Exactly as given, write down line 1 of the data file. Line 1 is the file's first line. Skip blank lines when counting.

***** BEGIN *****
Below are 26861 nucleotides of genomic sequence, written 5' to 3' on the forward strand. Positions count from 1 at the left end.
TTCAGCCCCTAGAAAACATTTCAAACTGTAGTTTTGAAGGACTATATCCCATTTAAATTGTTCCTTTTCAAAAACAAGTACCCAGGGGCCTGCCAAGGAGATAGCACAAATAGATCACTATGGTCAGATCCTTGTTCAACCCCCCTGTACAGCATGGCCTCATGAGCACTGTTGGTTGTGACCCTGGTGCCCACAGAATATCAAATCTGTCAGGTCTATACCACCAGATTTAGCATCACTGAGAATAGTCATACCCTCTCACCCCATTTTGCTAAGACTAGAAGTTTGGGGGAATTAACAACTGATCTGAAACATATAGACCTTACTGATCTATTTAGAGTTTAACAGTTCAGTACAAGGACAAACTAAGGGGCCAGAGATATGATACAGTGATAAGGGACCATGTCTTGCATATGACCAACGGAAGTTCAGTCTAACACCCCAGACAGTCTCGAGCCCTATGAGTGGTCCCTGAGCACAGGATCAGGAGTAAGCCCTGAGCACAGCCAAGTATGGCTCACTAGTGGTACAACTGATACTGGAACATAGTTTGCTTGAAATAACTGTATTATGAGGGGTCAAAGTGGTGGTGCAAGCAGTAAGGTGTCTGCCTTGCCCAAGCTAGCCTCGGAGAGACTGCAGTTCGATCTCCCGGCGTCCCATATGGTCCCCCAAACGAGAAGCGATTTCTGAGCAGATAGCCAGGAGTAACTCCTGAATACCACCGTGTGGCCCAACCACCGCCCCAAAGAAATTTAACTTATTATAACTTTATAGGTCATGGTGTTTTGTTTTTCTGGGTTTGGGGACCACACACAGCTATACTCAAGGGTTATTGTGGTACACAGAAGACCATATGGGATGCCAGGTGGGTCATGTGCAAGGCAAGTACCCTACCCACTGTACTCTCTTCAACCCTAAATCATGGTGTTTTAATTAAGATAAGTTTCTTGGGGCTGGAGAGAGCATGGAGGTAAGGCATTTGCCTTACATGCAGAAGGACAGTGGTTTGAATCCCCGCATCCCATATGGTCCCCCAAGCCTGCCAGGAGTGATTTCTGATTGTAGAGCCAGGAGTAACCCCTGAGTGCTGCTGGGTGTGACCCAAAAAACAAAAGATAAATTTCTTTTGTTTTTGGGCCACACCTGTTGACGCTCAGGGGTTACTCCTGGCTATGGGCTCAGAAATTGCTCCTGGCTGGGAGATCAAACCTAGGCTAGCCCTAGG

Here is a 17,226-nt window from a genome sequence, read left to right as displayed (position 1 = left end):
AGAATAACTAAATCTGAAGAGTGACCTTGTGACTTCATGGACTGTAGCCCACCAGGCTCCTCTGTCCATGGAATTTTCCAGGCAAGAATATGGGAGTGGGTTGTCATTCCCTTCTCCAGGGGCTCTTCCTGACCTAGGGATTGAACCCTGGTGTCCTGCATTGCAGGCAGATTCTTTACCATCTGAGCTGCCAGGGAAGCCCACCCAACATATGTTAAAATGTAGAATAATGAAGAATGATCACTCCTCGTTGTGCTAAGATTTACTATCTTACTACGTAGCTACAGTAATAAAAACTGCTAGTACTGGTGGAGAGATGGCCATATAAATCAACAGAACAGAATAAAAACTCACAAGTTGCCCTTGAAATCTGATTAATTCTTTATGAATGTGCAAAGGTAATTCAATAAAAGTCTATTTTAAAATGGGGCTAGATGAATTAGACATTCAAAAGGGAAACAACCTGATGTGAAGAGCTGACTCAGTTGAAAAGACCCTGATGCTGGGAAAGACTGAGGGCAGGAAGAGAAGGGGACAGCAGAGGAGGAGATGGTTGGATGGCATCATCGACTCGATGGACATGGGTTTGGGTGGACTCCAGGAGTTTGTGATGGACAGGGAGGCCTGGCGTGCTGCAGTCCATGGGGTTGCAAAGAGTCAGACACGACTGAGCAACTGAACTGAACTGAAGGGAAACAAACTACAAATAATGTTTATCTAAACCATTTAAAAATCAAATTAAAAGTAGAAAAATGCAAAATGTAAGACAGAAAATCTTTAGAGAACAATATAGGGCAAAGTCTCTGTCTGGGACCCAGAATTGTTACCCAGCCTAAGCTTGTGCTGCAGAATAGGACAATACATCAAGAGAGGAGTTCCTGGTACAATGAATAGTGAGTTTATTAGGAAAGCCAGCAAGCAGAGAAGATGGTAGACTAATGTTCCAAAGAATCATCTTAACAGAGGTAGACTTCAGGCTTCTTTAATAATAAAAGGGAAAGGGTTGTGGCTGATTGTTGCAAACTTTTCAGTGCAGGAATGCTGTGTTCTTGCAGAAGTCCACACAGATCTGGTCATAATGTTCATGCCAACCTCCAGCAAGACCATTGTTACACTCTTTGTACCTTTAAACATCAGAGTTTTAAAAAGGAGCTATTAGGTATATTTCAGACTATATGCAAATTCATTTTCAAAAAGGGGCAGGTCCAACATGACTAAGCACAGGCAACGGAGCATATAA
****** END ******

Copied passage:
Below are 26861 nucleotides of genomic sequence, written 5' to 3' on the forward strand. Positions count from 1 at the left end.